Confidence in You
Updated: Jan 16
In Second Corinthians 7:16, Paul said to the Corinthians, “I rejoice that in everything I have confidence in you.” That must have felt wonderful to the Corinthians, who had previously received a scathing letter from Paul. Even though First Corinthians was filled with many corrections and rebukes, Paul wrote of his confidence in them shortly afterward. What caused Paul to switch from potent discipline to proud praise?
Paul wrote First Corinthians to deal with several doctrinal errors (see 1 Cor. 1:10ff) and to answer some questions that the Corinthian church had posed (see 1 Cor. 7:1). He used a corrective tone because he loved them. In First Corinthians 13, Paul discussed the topic of love at length, stating that everything a Christian does is only worth doing if love is the motivating factor. Paul’s love for their souls is the reason he corrected them so sternly in First Corinthians.
Second Corinthians displays the emotional toll Paul endured as he waited to hear how the Corinthians had received his previous letter (see 2 Cor. 2:13; 7:6-7). Upon receiving Titus’ report, that the Corinthians had responded in humble obedience to the truth, Paul was relieved and rejoiced over them.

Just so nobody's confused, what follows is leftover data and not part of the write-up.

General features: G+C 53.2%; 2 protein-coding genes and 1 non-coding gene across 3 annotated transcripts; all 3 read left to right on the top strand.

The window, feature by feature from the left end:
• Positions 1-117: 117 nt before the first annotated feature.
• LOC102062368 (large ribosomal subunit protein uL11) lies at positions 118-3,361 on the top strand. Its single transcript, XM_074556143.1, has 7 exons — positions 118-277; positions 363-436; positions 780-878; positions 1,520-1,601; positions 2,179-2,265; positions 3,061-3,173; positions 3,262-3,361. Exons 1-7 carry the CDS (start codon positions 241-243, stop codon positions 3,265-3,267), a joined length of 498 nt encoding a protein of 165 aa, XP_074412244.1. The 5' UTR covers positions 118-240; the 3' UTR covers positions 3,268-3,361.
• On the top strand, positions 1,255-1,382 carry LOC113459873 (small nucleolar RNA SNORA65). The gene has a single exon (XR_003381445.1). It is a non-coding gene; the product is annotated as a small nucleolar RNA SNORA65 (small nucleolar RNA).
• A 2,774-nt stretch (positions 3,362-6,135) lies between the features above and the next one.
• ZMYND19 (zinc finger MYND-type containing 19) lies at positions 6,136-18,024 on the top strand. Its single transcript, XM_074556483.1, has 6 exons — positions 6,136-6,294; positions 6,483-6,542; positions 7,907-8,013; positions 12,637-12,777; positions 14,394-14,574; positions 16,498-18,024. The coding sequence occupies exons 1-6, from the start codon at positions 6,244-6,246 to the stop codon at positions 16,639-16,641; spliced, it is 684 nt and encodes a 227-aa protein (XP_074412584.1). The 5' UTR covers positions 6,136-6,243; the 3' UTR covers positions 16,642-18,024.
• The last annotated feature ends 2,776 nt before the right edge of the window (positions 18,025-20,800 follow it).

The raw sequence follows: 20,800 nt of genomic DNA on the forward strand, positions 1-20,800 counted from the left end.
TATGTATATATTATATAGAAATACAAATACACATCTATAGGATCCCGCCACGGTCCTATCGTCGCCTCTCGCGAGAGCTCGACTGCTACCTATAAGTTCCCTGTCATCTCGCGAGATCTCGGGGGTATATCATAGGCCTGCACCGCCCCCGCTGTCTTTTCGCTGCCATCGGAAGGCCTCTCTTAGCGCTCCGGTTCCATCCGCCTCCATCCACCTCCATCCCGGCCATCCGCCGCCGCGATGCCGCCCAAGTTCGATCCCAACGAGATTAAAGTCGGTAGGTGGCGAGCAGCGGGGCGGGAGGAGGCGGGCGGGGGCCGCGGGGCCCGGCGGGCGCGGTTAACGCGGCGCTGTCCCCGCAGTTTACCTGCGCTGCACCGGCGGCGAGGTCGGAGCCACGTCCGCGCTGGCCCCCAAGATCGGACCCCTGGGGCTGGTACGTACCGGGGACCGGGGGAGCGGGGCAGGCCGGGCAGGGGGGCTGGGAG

Paul had predicted their faith-filled response, even boasting to Titus before he went to them (see 2 Cor. 7:14-15). When the Corinthians responded in their predictable, faithful, and sincere manner, Paul’s boasts were proven true, and Paul’s confidence in them grew. Then Paul proclaimed, “I rejoice that in everything I have confidence in you.”
Do you want others to have confidence in you? Paul had confidence in the Corinthians because they reliably behaved faithfully toward God. If you want others to have that same confidence in you, you must form the same habit: Listen to God’s instruction through His Word and humbly obey Him.